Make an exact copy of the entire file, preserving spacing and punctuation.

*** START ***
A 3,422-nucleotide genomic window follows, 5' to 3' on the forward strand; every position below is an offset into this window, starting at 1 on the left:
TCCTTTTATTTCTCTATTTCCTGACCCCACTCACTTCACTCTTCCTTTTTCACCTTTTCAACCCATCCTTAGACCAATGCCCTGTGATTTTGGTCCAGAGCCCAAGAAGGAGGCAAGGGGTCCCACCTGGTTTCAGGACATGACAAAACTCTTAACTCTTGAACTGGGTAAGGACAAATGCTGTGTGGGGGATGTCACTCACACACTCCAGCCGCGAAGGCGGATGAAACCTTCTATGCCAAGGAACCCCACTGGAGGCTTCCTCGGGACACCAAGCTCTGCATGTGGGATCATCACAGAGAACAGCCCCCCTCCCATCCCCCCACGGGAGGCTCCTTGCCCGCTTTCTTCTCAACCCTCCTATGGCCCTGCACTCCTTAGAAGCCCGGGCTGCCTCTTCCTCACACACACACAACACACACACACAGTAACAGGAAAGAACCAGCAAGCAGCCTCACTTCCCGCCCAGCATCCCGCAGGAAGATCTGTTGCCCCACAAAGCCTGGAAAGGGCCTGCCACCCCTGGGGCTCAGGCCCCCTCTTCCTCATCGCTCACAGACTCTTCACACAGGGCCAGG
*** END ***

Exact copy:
A 3,422-nucleotide genomic window follows, 5' to 3' on the forward strand; every position below is an offset into this window, starting at 1 on the left:
TCCTTTTATTTCTCTATTTCCTGACCCCACTCACTTCACTCTTCCTTTTTCACCTTTTCAACCCATCCTTAGACCAATGCCCTGTGATTTTGGTCCAGAGCCCAAGAAGGAGGCAAGGGGTCCCACCTGGTTTCAGGACATGACAAAACTCTTAACTCTTGAACTGGGTAAGGACAAATGCTGTGTGGGGGATGTCACTCACACACTCCAGCCGCGAAGGCGGATGAAACCTTCTATGCCAAGGAACCCCACTGGAGGCTTCCTCGGGACACCAAGCTCTGCATGTGGGATCATCACAGAGAACAGCCCCCCTCCCATCCCCCCACGGGAGGCTCCTTGCCCGCTTTCTTCTCAACCCTCCTATGGCCCTGCACTCCTTAGAAGCCCGGGCTGCCTCTTCCTCACACACACACAACACACACACACAGTAACAGGAAAGAACCAGCAAGCAGCCTCACTTCCCGCCCAGCATCCCGCAGGAAGATCTGTTGCCCCACAAAGCCTGGAAAGGGCCTGCCACCCCTGGGGCTCAGGCCCCCTCTTCCTCATCGCTCACAGACTCTTCACACAGGGCCAGG